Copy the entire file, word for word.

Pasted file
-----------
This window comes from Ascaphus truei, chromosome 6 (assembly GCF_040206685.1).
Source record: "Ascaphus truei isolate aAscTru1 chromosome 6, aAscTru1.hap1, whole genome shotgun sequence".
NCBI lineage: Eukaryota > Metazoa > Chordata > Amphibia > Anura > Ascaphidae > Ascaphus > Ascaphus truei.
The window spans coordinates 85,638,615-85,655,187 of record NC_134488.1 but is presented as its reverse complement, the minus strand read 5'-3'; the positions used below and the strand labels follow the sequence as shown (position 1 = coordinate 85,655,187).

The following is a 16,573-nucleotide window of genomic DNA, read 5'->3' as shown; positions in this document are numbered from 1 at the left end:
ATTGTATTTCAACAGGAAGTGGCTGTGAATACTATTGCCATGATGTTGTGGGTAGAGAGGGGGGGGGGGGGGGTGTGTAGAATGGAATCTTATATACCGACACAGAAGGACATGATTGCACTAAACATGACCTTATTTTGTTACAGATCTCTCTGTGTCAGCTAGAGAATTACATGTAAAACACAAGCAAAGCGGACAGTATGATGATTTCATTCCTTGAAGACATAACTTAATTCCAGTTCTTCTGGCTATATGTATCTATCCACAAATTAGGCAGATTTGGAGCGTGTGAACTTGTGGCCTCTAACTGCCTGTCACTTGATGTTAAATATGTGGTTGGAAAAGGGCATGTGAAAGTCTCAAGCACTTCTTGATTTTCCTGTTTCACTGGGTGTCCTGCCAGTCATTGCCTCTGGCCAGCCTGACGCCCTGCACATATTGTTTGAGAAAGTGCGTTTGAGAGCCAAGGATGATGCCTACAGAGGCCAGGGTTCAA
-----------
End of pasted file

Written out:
This window comes from Ascaphus truei, chromosome 6 (assembly GCF_040206685.1).
Source record: "Ascaphus truei isolate aAscTru1 chromosome 6, aAscTru1.hap1, whole genome shotgun sequence".
NCBI lineage: Eukaryota > Metazoa > Chordata > Amphibia > Anura > Ascaphidae > Ascaphus > Ascaphus truei.
The window spans coordinates 85,638,615-85,655,187 of record NC_134488.1 but is presented as its reverse complement, the minus strand read 5'-3'; the positions used below and the strand labels follow the sequence as shown (position 1 = coordinate 85,655,187).

The following is a 16,573-nucleotide window of genomic DNA, read 5'->3' as shown; positions in this document are numbered from 1 at the left end:
ATTGTATTTCAACAGGAAGTGGCTGTGAATACTATTGCCATGATGTTGTGGGTAGAGAGGGGGGGGGGGGGGGTGTGTAGAATGGAATCTTATATACCGACACAGAAGGACATGATTGCACTAAACATGACCTTATTTTGTTACAGATCTCTCTGTGTCAGCTAGAGAATTACATGTAAAACACAAGCAAAGCGGACAGTATGATGATTTCATTCCTTGAAGACATAACTTAATTCCAGTTCTTCTGGCTATATGTATCTATCCACAAATTAGGCAGATTTGGAGCGTGTGAACTTGTGGCCTCTAACTGCCTGTCACTTGATGTTAAATATGTGGTTGGAAAAGGGCATGTGAAAGTCTCAAGCACTTCTTGATTTTCCTGTTTCACTGGGTGTCCTGCCAGTCATTGCCTCTGGCCAGCCTGACGCCCTGCACATATTGTTTGAGAAAGTGCGTTTGAGAGCCAAGGATGATGCCTACAGAGGCCAGGGTTCAA